The car on offer today is a “matching-numbers” example that was built in August of 1955. It is one of the earliest cars to be fitted with the “curved” three-pointed star in the grille. The body is steel, and the doors, hood, and trunk are aluminum. It remains a mechanical marvel, still fascinating to engineering students 57 years later. The space frame is ingenious, and the high, wide door sills contribute to the torsional stiffness sacrificed for the gullwing doors, and the tilt wheel facilitates driver access. The Bosch mechanical fuel injection works smoothly enough for daily use, and the engine is canted about 30 degrees to enable the hood line to be brought down.

The cabin is light and airy, and fitted luggage was available to make the most of the rear space. The streamlined belly pans, which assisted the car to its top speed, also contained the engine heat. It was common in the day to see 300SLs gliding down the Promenade des Anglais in Nice, with the gullwing doors “up” for improved airflow, but perhaps it was also a matter of style.

Much of the car’s early history can be traced in Illinois. It was owned until 1964 by a body shop mechanic at Loeber Mercedes-Benz in Lincolnwood, and then passed to Josef L. Klingler, a well-known collector with 130 cars. Klingler campaigned the car in several SCCA vintage events from 1987-1989. Later, Mr. Steven Schultz acquired the Gullwing in 2004. Schultz kept the car until 2012, when he sold it to the previous owner.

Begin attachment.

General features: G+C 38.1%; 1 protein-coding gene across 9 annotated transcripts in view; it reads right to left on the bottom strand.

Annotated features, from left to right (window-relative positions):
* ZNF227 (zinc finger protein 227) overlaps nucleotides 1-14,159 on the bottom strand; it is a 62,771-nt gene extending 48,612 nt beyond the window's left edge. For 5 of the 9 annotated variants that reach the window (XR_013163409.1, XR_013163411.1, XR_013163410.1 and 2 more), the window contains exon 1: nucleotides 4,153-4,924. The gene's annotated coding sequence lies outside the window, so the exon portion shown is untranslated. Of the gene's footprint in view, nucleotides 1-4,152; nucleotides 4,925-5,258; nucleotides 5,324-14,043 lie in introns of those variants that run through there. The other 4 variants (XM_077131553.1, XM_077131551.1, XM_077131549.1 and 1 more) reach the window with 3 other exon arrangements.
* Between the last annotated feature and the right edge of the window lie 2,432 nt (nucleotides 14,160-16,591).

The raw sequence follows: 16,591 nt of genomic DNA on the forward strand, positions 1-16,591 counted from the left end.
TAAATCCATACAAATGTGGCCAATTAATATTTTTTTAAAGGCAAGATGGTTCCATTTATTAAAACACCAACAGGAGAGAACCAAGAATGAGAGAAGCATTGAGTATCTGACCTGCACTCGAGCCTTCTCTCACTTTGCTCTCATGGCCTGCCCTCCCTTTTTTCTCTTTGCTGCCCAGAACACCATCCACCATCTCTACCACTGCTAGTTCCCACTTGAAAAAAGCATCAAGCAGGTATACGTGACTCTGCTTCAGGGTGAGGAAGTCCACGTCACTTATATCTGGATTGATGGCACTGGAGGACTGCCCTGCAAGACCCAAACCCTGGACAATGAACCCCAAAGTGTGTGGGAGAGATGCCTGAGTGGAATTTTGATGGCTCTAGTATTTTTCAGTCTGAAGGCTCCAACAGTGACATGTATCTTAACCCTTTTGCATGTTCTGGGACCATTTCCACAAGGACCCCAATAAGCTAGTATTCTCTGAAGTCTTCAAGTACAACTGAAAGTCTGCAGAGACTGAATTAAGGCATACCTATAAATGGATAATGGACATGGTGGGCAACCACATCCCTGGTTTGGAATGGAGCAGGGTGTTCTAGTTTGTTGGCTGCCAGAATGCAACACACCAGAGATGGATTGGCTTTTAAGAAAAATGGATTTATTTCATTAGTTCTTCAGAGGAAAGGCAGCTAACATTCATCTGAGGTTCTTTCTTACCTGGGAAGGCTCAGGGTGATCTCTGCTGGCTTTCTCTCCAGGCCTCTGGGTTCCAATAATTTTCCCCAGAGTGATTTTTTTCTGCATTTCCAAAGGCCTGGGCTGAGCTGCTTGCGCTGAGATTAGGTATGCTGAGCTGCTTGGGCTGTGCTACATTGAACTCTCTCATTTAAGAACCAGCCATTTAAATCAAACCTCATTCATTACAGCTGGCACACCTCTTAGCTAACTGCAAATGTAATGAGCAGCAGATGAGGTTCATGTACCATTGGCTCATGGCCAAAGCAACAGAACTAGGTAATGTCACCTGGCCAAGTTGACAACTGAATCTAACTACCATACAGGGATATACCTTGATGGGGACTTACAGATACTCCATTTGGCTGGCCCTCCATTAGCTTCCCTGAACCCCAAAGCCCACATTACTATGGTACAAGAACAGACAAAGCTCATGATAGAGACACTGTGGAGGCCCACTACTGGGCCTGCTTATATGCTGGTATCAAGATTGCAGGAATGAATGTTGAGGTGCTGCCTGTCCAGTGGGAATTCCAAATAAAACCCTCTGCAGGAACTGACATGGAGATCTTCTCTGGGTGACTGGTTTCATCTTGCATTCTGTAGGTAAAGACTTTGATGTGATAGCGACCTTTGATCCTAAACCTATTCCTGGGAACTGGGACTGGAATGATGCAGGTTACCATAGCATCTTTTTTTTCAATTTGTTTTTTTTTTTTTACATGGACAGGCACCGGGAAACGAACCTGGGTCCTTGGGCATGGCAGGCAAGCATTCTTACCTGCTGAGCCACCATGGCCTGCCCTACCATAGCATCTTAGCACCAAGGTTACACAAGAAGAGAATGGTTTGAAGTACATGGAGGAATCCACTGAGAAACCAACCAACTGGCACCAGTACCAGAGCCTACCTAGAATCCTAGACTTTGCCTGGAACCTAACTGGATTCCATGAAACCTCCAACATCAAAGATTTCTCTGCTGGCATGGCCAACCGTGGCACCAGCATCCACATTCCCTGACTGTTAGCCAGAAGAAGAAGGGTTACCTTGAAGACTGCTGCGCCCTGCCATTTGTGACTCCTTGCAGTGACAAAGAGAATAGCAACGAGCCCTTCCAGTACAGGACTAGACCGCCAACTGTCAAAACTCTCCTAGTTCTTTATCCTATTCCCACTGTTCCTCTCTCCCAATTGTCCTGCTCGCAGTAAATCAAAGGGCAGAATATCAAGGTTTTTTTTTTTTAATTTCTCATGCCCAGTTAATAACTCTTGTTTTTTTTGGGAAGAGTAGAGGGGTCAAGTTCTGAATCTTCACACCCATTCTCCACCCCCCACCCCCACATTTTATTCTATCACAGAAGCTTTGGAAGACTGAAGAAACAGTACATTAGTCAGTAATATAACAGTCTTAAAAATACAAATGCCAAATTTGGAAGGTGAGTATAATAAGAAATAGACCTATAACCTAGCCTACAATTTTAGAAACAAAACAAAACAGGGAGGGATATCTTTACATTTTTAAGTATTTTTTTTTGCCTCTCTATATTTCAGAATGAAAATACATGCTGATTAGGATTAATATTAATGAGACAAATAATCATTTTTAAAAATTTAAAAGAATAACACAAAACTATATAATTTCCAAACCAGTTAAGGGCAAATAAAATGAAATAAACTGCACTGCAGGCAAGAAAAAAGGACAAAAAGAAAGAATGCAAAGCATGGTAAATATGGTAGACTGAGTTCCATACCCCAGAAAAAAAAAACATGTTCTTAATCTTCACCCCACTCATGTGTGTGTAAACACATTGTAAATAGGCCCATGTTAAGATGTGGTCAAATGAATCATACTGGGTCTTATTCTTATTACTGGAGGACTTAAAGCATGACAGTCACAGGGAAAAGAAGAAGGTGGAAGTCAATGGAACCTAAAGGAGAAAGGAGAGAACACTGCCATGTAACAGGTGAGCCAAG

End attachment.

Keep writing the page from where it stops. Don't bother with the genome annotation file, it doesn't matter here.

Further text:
This Gullwing was recently disassembled and repainted in red, and the chrome was also replated. Showing an indicated 53,943 miles, it retains its black leather interior and fitted luggage, and it is also equipped with the factory belly pan. Along with a handsome Nardi steering wheel, it has the correct Becker Mexico radio and is serviced and ready to go. Nicely presented, this 300SL is reported to run and handle well, especially on the open road, its natural element.